Much of public space in Mexico City has been raped. Enormous billboards are not only in your face on the inner-city highways, they hover over the main boulevards, and even in residential neighborhoods are painted on the sides of buildings or hang like banners over balconies and terraces. Others are pasted on walls hastily constructed beside empty lots.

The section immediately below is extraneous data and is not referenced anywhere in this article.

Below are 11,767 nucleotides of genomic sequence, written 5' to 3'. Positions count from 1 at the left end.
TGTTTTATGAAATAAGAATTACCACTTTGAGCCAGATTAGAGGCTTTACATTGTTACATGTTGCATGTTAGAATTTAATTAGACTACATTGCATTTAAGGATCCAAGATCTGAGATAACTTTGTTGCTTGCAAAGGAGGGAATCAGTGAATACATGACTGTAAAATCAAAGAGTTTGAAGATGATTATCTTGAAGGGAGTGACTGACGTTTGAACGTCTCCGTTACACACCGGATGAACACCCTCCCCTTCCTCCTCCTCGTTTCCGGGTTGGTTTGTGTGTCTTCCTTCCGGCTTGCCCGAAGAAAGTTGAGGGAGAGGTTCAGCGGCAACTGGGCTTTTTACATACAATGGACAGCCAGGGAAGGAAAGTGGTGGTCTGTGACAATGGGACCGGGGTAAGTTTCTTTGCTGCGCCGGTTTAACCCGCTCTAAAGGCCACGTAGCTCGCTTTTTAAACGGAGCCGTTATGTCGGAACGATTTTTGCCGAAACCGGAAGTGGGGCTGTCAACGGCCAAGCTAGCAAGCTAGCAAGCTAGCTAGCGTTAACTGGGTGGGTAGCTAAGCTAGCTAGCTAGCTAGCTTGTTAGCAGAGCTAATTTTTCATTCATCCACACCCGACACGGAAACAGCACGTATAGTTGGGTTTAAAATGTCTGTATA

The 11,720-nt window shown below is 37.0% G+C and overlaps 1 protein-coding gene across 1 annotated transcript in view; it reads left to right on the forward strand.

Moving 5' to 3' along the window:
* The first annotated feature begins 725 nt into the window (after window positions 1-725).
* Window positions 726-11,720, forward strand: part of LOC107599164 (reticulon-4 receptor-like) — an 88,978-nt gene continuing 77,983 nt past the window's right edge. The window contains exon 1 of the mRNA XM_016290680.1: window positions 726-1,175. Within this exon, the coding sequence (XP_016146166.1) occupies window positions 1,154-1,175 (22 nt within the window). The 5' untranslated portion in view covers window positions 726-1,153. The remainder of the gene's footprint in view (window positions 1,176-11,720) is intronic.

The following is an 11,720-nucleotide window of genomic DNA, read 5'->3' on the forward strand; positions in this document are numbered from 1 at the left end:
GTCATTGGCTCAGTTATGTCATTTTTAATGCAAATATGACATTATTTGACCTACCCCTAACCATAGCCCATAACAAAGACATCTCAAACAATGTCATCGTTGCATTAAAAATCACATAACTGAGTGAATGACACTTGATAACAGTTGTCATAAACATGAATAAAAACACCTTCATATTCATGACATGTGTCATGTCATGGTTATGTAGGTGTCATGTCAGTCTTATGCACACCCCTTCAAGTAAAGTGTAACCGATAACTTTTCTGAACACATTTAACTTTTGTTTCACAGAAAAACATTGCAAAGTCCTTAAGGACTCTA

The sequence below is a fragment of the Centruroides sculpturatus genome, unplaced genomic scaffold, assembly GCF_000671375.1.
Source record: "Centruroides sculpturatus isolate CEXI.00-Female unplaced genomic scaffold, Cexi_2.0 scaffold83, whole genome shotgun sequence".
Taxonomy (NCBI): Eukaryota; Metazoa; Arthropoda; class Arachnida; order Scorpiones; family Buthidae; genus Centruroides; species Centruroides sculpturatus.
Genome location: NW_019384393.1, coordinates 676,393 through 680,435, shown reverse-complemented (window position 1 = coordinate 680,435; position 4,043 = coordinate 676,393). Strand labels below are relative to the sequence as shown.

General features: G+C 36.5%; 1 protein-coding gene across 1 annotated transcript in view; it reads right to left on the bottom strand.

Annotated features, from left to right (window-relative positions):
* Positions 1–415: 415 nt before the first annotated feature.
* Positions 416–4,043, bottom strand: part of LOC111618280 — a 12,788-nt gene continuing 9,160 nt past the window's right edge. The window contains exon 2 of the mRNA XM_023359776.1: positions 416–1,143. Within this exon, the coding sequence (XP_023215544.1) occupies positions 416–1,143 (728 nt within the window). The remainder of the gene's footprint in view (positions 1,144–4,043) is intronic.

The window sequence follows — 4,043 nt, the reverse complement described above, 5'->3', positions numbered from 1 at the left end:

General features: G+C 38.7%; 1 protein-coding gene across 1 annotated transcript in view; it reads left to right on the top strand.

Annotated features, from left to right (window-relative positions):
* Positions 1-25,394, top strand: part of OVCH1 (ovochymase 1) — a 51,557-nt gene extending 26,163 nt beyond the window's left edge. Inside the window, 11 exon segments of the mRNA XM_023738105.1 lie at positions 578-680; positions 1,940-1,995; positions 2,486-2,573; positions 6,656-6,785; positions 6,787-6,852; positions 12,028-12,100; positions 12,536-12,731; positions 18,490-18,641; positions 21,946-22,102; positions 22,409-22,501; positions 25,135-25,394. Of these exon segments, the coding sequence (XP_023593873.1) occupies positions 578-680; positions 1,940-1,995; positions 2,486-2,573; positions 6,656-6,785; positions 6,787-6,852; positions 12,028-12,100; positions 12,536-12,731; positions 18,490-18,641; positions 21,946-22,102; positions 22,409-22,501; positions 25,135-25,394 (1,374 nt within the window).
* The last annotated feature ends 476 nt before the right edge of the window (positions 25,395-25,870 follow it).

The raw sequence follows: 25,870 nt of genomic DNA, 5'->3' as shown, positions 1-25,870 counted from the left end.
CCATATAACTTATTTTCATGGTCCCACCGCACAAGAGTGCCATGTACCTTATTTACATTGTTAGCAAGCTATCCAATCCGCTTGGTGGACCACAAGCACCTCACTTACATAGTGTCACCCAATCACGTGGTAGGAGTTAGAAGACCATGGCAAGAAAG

Much of this signage is illegal, but tolerated. From time to time the city government makes a big noise about how it will soon be clamping down, but the efforts are largely limited to the expulsion of hot air. Even more occasionally the Ministry of Urban Development appears to believe that it is doing its civic by taking an action that would surely provide semiotics professors with material for at least a class: They paste large signs over the offending signs that make clear in bold type that they are there unlawfully. Thus, one eyesore partially covers another.